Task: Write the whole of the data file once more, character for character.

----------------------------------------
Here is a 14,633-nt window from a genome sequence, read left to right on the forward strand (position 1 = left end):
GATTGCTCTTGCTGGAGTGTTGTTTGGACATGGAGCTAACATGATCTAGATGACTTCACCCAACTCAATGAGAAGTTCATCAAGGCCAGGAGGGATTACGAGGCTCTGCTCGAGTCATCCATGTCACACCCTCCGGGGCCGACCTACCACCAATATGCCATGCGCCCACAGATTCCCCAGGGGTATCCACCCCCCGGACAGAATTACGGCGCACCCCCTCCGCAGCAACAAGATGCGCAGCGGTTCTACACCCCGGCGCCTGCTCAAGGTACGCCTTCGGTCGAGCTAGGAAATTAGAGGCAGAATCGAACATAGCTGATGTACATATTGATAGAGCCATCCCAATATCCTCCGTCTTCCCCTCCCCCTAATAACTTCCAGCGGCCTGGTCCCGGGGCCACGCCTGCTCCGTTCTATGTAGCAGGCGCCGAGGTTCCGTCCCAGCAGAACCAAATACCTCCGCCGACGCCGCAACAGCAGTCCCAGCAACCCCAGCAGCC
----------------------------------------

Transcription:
Here is a 14,633-nt window from a genome sequence, read left to right on the forward strand (position 1 = left end):
GATTGCTCTTGCTGGAGTGTTGTTTGGACATGGAGCTAACATGATCTAGATGACTTCACCCAACTCAATGAGAAGTTCATCAAGGCCAGGAGGGATTACGAGGCTCTGCTCGAGTCATCCATGTCACACCCTCCGGGGCCGACCTACCACCAATATGCCATGCGCCCACAGATTCCCCAGGGGTATCCACCCCCCGGACAGAATTACGGCGCACCCCCTCCGCAGCAACAAGATGCGCAGCGGTTCTACACCCCGGCGCCTGCTCAAGGTACGCCTTCGGTCGAGCTAGGAAATTAGAGGCAGAATCGAACATAGCTGATGTACATATTGATAGAGCCATCCCAATATCCTCCGTCTTCCCCTCCCCCTAATAACTTCCAGCGGCCTGGTCCCGGGGCCACGCCTGCTCCGTTCTATGTAGCAGGCGCCGAGGTTCCGTCCCAGCAGAACCAAATACCTCCGCCGACGCCGCAACAGCAGTCCCAGCAACCCCAGCAGCC